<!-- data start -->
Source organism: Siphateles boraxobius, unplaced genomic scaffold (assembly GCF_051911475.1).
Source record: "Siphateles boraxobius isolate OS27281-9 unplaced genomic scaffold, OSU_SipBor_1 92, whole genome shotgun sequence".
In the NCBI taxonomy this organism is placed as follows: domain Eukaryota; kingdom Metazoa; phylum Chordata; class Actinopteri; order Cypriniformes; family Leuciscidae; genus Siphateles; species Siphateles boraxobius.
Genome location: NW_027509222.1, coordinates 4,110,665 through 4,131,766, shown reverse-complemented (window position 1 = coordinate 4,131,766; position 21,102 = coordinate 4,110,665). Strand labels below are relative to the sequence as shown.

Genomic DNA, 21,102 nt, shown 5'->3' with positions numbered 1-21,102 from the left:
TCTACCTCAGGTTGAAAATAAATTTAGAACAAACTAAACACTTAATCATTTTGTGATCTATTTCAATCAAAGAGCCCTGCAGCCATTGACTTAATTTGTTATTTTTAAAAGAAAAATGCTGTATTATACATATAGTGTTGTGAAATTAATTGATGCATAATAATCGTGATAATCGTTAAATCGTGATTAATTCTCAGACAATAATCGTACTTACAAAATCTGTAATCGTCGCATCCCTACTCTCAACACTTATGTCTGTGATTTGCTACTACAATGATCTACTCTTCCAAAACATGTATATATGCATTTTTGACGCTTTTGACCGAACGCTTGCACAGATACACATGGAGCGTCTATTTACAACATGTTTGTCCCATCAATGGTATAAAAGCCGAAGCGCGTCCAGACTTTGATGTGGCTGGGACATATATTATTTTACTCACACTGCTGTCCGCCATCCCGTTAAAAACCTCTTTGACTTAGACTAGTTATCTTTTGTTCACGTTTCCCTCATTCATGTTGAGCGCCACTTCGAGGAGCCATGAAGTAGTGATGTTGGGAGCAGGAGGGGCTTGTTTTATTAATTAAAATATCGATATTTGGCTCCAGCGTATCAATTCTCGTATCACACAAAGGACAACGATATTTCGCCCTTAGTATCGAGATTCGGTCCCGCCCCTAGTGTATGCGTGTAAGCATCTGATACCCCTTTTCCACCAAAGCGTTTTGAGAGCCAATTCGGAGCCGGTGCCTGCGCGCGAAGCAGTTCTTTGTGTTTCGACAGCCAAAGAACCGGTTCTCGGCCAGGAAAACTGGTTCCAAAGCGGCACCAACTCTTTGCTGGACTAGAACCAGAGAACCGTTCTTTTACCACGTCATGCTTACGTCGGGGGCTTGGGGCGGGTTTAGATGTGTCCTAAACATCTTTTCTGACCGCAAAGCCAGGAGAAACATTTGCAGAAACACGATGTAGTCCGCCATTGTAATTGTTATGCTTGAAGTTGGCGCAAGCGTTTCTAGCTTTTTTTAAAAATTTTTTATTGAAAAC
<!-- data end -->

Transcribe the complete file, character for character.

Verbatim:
Source organism: Siphateles boraxobius, unplaced genomic scaffold (assembly GCF_051911475.1).
Source record: "Siphateles boraxobius isolate OS27281-9 unplaced genomic scaffold, OSU_SipBor_1 92, whole genome shotgun sequence".
In the NCBI taxonomy this organism is placed as follows: domain Eukaryota; kingdom Metazoa; phylum Chordata; class Actinopteri; order Cypriniformes; family Leuciscidae; genus Siphateles; species Siphateles boraxobius.
Genome location: NW_027509222.1, coordinates 4,110,665 through 4,131,766, shown reverse-complemented (window position 1 = coordinate 4,131,766; position 21,102 = coordinate 4,110,665). Strand labels below are relative to the sequence as shown.

Genomic DNA, 21,102 nt, shown 5'->3' with positions numbered 1-21,102 from the left:
TCTACCTCAGGTTGAAAATAAATTTAGAACAAACTAAACACTTAATCATTTTGTGATCTATTTCAATCAAAGAGCCCTGCAGCCATTGACTTAATTTGTTATTTTTAAAAGAAAAATGCTGTATTATACATATAGTGTTGTGAAATTAATTGATGCATAATAATCGTGATAATCGTTAAATCGTGATTAATTCTCAGACAATAATCGTACTTACAAAATCTGTAATCGTCGCATCCCTACTCTCAACACTTATGTCTGTGATTTGCTACTACAATGATCTACTCTTCCAAAACATGTATATATGCATTTTTGACGCTTTTGACCGAACGCTTGCACAGATACACATGGAGCGTCTATTTACAACATGTTTGTCCCATCAATGGTATAAAAGCCGAAGCGCGTCCAGACTTTGATGTGGCTGGGACATATATTATTTTACTCACACTGCTGTCCGCCATCCCGTTAAAAACCTCTTTGACTTAGACTAGTTATCTTTTGTTCACGTTTCCCTCATTCATGTTGAGCGCCACTTCGAGGAGCCATGAAGTAGTGATGTTGGGAGCAGGAGGGGCTTGTTTTATTAATTAAAATATCGATATTTGGCTCCAGCGTATCAATTCTCGTATCACACAAAGGACAACGATATTTCGCCCTTAGTATCGAGATTCGGTCCCGCCCCTAGTGTATGCGTGTAAGCATCTGATACCCCTTTTCCACCAAAGCGTTTTGAGAGCCAATTCGGAGCCGGTGCCTGCGCGCGAAGCAGTTCTTTGTGTTTCGACAGCCAAAGAACCGGTTCTCGGCCAGGAAAACTGGTTCCAAAGCGGCACCAACTCTTTGCTGGACTAGAACCAGAGAACCGTTCTTTTACCACGTCATGCTTACGTCGGGGGCTTGGGGCGGGTTTAGATGTGTCCTAAACATCTTTTCTGACCGCAAAGCCAGGAGAAACATTTGCAGAAACACGATGTAGTCCGCCATTGTAATTGTTATGCTTGAAGTTGGCGCAAGCGTTTCTAGCTTTTTTTAAAAATTTTTTATTGAAAAC